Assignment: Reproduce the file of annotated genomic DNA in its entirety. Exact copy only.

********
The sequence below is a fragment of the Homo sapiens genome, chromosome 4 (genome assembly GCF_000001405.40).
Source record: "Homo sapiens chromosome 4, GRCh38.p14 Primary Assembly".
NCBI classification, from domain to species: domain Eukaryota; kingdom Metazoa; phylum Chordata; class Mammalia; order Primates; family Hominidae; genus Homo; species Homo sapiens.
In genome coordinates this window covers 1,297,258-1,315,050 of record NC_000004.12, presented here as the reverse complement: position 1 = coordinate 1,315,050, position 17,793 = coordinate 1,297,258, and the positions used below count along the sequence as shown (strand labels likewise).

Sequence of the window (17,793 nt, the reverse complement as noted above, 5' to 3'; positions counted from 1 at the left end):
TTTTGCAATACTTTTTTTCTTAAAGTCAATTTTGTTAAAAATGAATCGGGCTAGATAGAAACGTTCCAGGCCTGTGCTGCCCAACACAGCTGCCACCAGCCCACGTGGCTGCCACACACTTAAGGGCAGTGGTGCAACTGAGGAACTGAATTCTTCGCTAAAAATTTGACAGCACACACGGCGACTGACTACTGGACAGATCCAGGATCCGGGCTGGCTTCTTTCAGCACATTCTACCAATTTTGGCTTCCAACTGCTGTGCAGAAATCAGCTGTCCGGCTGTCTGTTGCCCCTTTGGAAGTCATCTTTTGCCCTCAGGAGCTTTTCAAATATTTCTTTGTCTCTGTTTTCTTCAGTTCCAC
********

The sequence below is a fragment of the Homo sapiens genome, chromosome 4 (genome assembly GCF_000001405.40).
Source record: "Homo sapiens chromosome 4, GRCh38.p14 Primary Assembly".
NCBI classification, from domain to species: domain Eukaryota; kingdom Metazoa; phylum Chordata; class Mammalia; order Primates; family Hominidae; genus Homo; species Homo sapiens.
In genome coordinates this window covers 1,297,258-1,315,050 of record NC_000004.12, presented here as the reverse complement: position 1 = coordinate 1,315,050, position 17,793 = coordinate 1,297,258, and the positions used below count along the sequence as shown (strand labels likewise).

Sequence of the window (17,793 nt, the reverse complement as noted above, 5' to 3'; positions counted from 1 at the left end):
TTTTGCAATACTTTTTTTCTTAAAGTCAATTTTGTTAAAAATGAATCGGGCTAGATAGAAACGTTCCAGGCCTGTGCTGCCCAACACAGCTGCCACCAGCCCACGTGGCTGCCACACACTTAAGGGCAGTGGTGCAACTGAGGAACTGAATTCTTCGCTAAAAATTTGACAGCACACACGGCGACTGACTACTGGACAGATCCAGGATCCGGGCTGGCTTCTTTCAGCACATTCTACCAATTTTGGCTTCCAACTGCTGTGCAGAAATCAGCTGTCCGGCTGTCTGTTGCCCCTTTGGAAGTCATCTTTTGCCCTCAGGAGCTTTTCAAATATTTCTTTGTCTCTGTTTTCTTCAGTTCCAC